That makes this the perfect deadlift exercise for anyone that already has some sort of lower back injury. You just need to make sure that your gym actually has a trap bar or you can get one for yourself like this one by HulkFit.
- Begin by standing in the interior of a loaded trap bar with your knees bent and your hands gripping the inside of the bar.
- Push up off the floor at your feet until you’re in a completely upright position.
- Lower yourself back into this beginning “squatting” position.
4. Kettlebell Swing
When you want to add a little more movement to your deadlift days, the kettlebell swing is a great alternative. All you need is a kettlebell and enough energy leftover to power through these highly taxing movements.
Though this exercise definitely targets the hamstrings and lower back like a deadlift, there are limitations. You obviously can’t use as heavy of a weight since you’re forced to use a single kettlebell rather than a loaded barbell.
AmazonBasics makes a decent kettlebell that can be used for this exercise as well as others. It’s made of high-quality cast iron and its smooth enamel finish will keep from scratching you when it rubs against your wrists or legs.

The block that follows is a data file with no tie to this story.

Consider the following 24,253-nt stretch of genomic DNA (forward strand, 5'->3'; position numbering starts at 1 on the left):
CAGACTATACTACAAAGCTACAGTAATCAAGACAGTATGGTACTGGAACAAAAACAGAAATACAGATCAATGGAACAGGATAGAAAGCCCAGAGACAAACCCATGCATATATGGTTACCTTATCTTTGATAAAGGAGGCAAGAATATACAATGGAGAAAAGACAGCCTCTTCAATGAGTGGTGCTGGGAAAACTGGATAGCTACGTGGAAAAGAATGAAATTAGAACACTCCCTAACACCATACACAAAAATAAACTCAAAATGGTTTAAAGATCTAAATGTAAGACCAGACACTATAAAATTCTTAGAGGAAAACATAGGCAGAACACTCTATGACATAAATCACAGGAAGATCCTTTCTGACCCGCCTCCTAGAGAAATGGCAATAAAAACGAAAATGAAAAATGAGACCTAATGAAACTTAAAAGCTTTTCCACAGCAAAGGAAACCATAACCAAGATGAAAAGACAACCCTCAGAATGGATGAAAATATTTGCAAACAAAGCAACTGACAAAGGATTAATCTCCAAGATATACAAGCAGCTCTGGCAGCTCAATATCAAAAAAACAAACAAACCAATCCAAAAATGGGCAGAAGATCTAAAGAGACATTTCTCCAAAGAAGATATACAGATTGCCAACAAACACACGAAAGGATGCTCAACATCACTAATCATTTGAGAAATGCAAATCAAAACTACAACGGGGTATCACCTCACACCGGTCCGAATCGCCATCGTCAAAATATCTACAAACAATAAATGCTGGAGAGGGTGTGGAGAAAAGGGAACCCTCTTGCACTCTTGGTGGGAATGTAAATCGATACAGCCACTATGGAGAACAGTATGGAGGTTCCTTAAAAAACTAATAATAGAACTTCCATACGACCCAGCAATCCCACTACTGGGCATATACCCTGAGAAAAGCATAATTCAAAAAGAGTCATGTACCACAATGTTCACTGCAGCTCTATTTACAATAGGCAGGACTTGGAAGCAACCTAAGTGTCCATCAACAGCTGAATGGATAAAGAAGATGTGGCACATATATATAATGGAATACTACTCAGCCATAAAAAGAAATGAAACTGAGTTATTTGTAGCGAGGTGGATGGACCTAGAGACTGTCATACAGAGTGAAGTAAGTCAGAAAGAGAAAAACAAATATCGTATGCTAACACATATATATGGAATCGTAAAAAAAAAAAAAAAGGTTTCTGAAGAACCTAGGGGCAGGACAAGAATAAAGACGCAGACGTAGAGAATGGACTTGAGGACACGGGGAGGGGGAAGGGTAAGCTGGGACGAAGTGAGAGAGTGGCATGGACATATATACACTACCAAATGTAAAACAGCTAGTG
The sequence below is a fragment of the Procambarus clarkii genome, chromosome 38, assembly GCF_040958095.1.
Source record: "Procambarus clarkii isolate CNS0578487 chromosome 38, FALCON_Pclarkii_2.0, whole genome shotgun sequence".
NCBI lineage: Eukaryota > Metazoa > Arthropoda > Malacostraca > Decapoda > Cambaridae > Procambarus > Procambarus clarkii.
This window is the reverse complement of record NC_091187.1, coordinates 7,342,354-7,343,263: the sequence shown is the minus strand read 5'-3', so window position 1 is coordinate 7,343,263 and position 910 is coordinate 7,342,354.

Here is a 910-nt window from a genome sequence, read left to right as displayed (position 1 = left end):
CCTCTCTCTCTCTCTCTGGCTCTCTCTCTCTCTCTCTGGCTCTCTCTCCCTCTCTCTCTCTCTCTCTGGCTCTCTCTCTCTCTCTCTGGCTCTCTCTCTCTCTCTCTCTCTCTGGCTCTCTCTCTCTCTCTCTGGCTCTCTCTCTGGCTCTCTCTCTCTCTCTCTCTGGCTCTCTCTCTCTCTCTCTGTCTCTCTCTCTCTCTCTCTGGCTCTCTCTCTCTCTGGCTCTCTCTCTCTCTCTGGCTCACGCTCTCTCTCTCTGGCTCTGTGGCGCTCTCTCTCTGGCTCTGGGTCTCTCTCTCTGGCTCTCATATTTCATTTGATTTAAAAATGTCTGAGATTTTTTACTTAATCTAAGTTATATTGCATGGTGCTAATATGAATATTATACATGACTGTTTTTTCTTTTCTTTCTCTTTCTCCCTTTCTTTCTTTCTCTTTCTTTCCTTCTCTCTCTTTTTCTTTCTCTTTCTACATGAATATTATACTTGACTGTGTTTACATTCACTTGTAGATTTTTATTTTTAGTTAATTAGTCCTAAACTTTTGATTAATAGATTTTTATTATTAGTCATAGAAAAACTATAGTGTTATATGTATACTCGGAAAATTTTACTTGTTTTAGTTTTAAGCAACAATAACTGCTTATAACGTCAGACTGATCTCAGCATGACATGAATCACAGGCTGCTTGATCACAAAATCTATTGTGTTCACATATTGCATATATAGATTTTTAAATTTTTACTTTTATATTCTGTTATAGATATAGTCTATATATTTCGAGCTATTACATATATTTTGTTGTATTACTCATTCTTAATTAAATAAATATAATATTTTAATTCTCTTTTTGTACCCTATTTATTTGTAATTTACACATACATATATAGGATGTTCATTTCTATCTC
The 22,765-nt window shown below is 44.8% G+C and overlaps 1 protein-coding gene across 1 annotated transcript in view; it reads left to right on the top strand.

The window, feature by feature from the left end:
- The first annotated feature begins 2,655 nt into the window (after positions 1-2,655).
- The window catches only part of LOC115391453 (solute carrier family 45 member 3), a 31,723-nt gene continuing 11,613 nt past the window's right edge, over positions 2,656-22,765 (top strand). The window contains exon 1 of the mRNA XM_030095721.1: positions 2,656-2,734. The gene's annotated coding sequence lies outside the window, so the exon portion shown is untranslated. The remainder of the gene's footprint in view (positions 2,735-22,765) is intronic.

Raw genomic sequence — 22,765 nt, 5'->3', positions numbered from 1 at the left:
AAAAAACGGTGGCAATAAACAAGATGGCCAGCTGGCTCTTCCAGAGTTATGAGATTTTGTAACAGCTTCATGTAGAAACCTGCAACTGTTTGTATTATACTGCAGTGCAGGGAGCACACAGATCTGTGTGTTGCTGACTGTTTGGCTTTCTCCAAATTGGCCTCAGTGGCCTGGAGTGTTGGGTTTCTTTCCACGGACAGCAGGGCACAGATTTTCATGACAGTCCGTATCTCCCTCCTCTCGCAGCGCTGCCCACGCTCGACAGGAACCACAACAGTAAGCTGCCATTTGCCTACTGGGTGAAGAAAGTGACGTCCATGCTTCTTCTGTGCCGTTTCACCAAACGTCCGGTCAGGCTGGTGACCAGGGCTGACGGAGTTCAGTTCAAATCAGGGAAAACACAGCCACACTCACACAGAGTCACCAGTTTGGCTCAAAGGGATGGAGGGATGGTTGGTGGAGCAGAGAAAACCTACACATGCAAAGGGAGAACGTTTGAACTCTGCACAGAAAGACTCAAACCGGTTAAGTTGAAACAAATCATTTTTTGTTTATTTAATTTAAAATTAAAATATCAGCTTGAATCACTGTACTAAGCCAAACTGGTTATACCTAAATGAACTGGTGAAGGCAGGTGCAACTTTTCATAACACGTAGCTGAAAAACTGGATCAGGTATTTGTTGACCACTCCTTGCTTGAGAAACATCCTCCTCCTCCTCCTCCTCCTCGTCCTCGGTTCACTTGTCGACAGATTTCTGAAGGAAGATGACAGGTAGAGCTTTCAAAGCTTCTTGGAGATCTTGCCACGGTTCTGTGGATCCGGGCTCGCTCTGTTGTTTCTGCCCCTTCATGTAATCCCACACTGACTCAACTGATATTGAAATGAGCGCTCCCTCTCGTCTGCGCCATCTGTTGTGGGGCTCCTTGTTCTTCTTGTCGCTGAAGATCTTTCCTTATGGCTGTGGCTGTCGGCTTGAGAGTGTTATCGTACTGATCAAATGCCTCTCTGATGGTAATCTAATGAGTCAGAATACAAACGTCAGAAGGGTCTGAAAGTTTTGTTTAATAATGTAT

- Use both hands to grip a kettlebell in front of you with your legs about shoulder-width apart (or a little further).
- Bring the kettlebell back between your legs.
- Use the momentum from your lower back and hamstrings to propel the kettlebell forward to about shoulder-level.
5. Barbell Hip Thrust
Deadlifts are great, but they’re not all that useful when you’re just looking to boost endurance in your lower back and hamstrings. That’s why the barbell hip thrust is a great finishing exercise for any lower body days.
This exercise requires a barbell and a bench to prop your upper body on. After pumping out tons of reps at the end of your workout, you’ll soon begin to notice just how hard this exercise hits your glutes and lower back.
- Rest your upper back against a bench, plant your feet on the floor, and balance a weighted barbell in your lap
- Generating momentum from your glutes and lower back, extend your back until it’s completely straight (i.e. Table-top position).